Through February, the blue-chip Volkswagen (VOW:GR) brand has sold almost 242,500 vehicles, about 9 percent more than in the year-earlier period and just a smidgeon ahead of BMW’s “Ultimate Driving” machines. Daimler’s (DAI:GR) Mercedes, sitting in third place, has more momentum than either rival, having sold 12.4 percent more vehicles than in the year-earlier period.
There’s certainly a lot to like in Audi at the moment, but a lot of road remains before we hit the 2014 home stretch. With new 2-series and 4-series models rolling out, BMW can catch up quickly. IHS Automotive is already predicting BMW will keep its sales crown for a 10th straight year.
The race, meanwhile, will be decided in two places.
China: Audi has the clear lead here, selling almost 77,000 cars in the country in January and February, compared with BMW’s 67,400. China represents almost one-third of Audi’s business. But BMW has momentum: Its sales in the first two months showed a 25 percent improvement over early 2012. If it can keep that pace, China will quickly become BMW territory.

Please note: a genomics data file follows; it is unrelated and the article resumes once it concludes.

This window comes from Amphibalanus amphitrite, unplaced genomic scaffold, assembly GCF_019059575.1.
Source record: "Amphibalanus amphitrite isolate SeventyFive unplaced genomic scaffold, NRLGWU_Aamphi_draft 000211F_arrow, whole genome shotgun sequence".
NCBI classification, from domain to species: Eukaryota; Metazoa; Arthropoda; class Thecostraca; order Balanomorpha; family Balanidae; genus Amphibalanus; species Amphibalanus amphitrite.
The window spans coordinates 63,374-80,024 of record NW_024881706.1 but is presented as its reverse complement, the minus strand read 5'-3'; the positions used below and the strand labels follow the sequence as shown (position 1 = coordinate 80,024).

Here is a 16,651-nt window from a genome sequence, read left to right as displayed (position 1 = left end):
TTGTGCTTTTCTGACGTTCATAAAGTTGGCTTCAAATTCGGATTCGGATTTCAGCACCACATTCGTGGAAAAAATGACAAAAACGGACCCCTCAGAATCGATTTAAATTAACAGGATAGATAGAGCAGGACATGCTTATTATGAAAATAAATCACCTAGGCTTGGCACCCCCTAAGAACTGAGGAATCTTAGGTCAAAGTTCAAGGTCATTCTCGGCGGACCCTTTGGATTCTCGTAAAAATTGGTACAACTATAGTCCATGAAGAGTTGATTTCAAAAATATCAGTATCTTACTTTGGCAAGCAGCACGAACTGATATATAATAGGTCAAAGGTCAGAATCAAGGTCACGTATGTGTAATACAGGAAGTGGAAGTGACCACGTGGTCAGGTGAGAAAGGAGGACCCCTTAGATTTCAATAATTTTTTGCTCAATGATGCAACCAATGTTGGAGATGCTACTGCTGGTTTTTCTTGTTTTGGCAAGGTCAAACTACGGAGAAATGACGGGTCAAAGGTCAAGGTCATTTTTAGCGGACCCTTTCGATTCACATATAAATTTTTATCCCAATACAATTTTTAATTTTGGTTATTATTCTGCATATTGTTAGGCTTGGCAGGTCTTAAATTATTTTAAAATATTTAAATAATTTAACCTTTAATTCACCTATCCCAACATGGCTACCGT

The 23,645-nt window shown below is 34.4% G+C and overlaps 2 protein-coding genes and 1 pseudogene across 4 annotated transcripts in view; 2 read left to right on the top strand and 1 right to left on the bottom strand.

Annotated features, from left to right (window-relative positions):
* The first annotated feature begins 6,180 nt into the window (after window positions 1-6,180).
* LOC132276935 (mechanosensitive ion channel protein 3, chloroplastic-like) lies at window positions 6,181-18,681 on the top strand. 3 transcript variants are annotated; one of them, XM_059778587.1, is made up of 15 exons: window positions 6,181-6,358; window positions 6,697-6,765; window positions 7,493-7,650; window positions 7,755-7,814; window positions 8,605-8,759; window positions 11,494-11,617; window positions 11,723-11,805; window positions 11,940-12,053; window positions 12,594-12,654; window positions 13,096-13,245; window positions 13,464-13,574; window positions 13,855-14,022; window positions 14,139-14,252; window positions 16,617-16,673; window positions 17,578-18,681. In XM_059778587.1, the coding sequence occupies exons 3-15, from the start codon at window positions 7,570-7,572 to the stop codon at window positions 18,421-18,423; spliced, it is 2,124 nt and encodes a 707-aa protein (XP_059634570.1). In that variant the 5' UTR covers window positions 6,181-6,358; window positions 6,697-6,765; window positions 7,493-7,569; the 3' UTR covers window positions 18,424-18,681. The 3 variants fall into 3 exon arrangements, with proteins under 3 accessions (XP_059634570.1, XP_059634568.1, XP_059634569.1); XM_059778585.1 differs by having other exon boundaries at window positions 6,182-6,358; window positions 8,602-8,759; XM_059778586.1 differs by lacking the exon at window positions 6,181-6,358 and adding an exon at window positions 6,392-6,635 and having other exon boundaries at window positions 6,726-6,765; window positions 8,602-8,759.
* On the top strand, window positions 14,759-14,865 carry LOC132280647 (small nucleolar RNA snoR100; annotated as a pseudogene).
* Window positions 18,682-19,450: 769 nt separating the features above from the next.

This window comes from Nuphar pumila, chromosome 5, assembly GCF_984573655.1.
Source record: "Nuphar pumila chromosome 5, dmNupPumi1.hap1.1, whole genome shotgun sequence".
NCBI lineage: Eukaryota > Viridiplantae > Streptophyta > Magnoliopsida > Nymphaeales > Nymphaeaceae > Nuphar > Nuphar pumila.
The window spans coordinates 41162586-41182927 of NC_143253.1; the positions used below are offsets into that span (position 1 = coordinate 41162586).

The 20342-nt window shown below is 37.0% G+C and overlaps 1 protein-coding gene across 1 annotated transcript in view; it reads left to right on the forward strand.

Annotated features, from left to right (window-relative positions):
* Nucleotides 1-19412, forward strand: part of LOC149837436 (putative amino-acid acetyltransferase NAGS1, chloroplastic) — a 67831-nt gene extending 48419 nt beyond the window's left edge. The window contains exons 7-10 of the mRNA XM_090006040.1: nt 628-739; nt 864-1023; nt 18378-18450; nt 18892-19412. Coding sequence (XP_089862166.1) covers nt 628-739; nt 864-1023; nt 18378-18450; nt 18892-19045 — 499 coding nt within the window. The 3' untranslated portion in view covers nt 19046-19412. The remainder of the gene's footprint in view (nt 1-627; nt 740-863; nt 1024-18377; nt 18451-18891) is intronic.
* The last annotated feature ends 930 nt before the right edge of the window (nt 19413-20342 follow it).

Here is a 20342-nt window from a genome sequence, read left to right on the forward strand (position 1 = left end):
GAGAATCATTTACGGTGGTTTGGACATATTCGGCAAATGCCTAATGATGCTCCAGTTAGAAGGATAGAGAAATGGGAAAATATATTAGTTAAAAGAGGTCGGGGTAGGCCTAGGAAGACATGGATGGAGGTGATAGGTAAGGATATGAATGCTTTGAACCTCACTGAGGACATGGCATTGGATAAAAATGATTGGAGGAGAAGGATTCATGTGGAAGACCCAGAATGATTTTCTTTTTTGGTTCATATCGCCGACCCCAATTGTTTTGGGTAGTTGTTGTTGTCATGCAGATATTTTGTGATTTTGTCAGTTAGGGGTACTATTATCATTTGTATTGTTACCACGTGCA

United States: Audi at the moment is selling only 9 percent of its vehicles in the world’s largest car market, compared with one-in-five Mercedes models and 17 percent of BMWs. That’s paltry but promising—prime condition, in fact, to steal some market share. It’s as if Audi is humming along, neck-and-neck, with one gear left.
That extra gear could be Audi’s A3 compact sedan, just now hitting dealerships at a starting price just shy of $30,000. It needs to outperform BMW’s new 2-series and Mercedes CLA without luring too many buyers away from Audi’s bigger A4. A few more dealerships and a chunk of marketing money wouldn’t hurt, either.